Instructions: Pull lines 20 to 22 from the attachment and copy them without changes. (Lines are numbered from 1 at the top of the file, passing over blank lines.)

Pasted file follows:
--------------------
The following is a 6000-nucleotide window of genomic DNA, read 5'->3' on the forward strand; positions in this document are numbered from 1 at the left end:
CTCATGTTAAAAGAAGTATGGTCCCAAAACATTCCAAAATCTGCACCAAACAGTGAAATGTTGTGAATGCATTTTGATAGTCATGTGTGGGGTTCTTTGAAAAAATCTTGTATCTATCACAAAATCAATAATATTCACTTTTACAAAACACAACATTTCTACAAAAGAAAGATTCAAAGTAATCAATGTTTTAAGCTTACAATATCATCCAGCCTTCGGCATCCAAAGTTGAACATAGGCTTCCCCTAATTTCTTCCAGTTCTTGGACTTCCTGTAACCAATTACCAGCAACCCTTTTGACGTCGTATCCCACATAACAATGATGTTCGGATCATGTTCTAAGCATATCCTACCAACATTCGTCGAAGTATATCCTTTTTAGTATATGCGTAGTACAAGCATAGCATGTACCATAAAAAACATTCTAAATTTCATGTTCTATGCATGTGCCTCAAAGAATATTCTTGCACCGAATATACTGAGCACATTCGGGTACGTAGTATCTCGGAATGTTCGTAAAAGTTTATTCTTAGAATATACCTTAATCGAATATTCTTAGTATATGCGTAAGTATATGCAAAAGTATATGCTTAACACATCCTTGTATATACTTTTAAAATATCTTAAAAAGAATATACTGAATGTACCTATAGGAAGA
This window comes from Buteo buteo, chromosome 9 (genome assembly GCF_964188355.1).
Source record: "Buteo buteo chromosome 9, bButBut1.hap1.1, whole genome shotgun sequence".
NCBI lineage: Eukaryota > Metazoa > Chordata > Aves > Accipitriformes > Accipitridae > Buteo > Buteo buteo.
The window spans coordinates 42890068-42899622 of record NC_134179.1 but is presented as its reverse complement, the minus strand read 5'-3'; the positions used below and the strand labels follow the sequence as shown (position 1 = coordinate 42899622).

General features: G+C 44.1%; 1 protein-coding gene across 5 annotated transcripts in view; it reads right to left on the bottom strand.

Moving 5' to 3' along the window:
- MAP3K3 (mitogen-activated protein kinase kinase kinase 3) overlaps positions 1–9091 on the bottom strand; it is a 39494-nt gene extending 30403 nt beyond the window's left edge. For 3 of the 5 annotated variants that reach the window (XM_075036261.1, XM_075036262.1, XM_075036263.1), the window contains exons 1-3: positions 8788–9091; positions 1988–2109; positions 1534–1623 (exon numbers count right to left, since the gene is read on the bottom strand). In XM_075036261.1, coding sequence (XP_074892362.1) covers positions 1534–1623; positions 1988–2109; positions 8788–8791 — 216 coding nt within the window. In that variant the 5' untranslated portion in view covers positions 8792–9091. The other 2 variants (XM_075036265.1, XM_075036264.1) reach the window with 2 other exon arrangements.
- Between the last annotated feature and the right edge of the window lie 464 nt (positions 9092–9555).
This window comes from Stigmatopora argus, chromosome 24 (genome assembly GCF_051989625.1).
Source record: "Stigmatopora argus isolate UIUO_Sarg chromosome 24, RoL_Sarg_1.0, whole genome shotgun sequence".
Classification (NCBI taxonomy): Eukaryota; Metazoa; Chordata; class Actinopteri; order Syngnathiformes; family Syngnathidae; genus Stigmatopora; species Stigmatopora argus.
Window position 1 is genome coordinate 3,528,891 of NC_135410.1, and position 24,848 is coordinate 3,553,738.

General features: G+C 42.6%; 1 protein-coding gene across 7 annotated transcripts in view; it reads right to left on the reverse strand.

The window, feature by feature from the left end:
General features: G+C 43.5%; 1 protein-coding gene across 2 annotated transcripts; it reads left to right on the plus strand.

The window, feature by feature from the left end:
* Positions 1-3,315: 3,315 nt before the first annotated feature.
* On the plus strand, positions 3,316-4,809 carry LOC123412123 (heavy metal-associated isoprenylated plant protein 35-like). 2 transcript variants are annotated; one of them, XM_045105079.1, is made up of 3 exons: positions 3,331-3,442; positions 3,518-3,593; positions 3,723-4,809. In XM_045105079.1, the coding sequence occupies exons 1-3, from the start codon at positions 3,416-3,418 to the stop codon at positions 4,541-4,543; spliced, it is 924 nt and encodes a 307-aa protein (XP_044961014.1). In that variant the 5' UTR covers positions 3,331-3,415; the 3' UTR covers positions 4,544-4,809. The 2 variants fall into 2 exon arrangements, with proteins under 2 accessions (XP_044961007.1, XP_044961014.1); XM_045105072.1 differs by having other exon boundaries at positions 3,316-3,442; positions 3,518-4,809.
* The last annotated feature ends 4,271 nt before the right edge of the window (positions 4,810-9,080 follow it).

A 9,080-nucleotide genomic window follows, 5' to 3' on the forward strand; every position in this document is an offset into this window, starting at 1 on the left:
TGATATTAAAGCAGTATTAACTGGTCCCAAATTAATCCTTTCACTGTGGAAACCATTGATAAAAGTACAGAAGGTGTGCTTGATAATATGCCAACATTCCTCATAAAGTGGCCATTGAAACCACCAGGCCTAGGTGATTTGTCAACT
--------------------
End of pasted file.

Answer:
* On the plus strand, positions 3,316-4,809 carry LOC123412123 (heavy metal-associated isoprenylated plant protein 35-like). 2 transcript variants are annotated; one of them, XM_045105079.1, is made up of 3 exons: positions 3,331-3,442; positions 3,518-3,593; positions 3,723-4,809. In XM_045105079.1, the coding sequence occupies exons 1-3, from the start codon at positions 3,416-3,418 to the stop codon at positions 4,541-4,543; spliced, it is 924 nt and encodes a 307-aa protein (XP_044961014.1). In that variant the 5' UTR covers positions 3,331-3,415; the 3' UTR covers positions 4,544-4,809. The 2 variants fall into 2 exon arrangements, with proteins under 2 accessions (XP_044961007.1, XP_044961014.1); XM_045105072.1 differs by having other exon boundaries at positions 3,316-3,442; positions 3,518-4,809.
* The last annotated feature ends 4,271 nt before the right edge of the window (positions 4,810-9,080 follow it).

A 9,080-nucleotide genomic window follows, 5' to 3' on the forward strand; every position in this document is an offset into this window, starting at 1 on the left: